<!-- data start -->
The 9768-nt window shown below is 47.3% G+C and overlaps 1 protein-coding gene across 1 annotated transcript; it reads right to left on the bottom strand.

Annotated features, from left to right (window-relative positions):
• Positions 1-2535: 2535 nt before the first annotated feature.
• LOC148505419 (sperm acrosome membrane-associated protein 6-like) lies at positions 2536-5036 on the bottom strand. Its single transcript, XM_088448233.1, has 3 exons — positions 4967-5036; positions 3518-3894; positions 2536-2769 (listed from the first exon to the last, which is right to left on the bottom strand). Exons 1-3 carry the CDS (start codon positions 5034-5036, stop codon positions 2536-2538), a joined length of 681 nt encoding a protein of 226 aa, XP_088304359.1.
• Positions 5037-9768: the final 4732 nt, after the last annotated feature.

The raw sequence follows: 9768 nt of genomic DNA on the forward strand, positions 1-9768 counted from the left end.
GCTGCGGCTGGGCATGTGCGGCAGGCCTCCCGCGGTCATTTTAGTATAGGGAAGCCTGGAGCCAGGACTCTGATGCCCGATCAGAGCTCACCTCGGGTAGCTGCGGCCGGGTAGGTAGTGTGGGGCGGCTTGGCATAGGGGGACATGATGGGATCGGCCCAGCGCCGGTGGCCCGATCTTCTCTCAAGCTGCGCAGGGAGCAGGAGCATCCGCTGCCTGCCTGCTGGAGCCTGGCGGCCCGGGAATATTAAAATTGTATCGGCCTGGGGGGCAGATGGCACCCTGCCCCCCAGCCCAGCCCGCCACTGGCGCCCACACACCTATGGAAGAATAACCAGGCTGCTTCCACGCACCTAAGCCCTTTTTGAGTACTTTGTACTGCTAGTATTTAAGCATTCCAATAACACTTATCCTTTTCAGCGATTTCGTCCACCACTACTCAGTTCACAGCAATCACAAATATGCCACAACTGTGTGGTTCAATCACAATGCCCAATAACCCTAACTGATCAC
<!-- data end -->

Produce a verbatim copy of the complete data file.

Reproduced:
The 9768-nt window shown below is 47.3% G+C and overlaps 1 protein-coding gene across 1 annotated transcript; it reads right to left on the bottom strand.

Annotated features, from left to right (window-relative positions):
• Positions 1-2535: 2535 nt before the first annotated feature.
• LOC148505419 (sperm acrosome membrane-associated protein 6-like) lies at positions 2536-5036 on the bottom strand. Its single transcript, XM_088448233.1, has 3 exons — positions 4967-5036; positions 3518-3894; positions 2536-2769 (listed from the first exon to the last, which is right to left on the bottom strand). Exons 1-3 carry the CDS (start codon positions 5034-5036, stop codon positions 2536-2538), a joined length of 681 nt encoding a protein of 226 aa, XP_088304359.1.
• Positions 5037-9768: the final 4732 nt, after the last annotated feature.

The raw sequence follows: 9768 nt of genomic DNA on the forward strand, positions 1-9768 counted from the left end.
GCTGCGGCTGGGCATGTGCGGCAGGCCTCCCGCGGTCATTTTAGTATAGGGAAGCCTGGAGCCAGGACTCTGATGCCCGATCAGAGCTCACCTCGGGTAGCTGCGGCCGGGTAGGTAGTGTGGGGCGGCTTGGCATAGGGGGACATGATGGGATCGGCCCAGCGCCGGTGGCCCGATCTTCTCTCAAGCTGCGCAGGGAGCAGGAGCATCCGCTGCCTGCCTGCTGGAGCCTGGCGGCCCGGGAATATTAAAATTGTATCGGCCTGGGGGGCAGATGGCACCCTGCCCCCCAGCCCAGCCCGCCACTGGCGCCCACACACCTATGGAAGAATAACCAGGCTGCTTCCACGCACCTAAGCCCTTTTTGAGTACTTTGTACTGCTAGTATTTAAGCATTCCAATAACACTTATCCTTTTCAGCGATTTCGTCCACCACTACTCAGTTCACAGCAATCACAAATATGCCACAACTGTGTGGTTCAATCACAATGCCCAATAACCCTAACTGATCAC